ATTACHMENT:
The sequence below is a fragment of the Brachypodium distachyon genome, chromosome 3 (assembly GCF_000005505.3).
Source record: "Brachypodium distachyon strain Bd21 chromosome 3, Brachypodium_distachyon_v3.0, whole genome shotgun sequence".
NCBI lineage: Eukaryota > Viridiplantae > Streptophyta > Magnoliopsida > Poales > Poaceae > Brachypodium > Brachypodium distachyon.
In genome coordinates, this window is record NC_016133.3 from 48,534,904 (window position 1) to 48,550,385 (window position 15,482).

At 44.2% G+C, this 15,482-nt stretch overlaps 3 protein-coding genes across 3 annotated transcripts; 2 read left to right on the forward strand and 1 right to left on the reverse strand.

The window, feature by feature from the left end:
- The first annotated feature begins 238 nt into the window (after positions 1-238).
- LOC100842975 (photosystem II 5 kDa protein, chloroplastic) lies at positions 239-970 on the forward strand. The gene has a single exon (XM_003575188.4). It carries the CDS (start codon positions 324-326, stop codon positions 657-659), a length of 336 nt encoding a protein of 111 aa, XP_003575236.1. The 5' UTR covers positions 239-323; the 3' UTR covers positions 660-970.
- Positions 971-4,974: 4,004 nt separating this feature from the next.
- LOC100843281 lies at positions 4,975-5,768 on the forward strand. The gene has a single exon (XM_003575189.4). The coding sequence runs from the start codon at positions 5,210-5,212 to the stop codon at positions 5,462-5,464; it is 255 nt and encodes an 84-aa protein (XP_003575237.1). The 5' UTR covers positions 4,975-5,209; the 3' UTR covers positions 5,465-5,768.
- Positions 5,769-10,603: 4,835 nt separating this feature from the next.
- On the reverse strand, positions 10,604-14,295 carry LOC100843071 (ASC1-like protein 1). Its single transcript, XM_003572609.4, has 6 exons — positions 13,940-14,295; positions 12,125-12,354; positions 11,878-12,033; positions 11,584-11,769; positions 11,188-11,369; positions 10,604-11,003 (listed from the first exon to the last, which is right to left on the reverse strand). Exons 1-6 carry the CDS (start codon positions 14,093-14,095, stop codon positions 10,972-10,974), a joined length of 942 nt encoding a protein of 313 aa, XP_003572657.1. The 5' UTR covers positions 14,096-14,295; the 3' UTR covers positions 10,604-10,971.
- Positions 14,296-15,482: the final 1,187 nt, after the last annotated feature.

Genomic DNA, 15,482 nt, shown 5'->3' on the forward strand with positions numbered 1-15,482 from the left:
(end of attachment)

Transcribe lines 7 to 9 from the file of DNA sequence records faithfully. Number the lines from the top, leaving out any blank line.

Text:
- The first annotated feature begins 238 nt into the window (after positions 1-238).
- LOC100842975 (photosystem II 5 kDa protein, chloroplastic) lies at positions 239-970 on the forward strand. The gene has a single exon (XM_003575188.4). It carries the CDS (start codon positions 324-326, stop codon positions 657-659), a length of 336 nt encoding a protein of 111 aa, XP_003575236.1. The 5' UTR covers positions 239-323; the 3' UTR covers positions 660-970.
- Positions 971-4,974: 4,004 nt separating this feature from the next.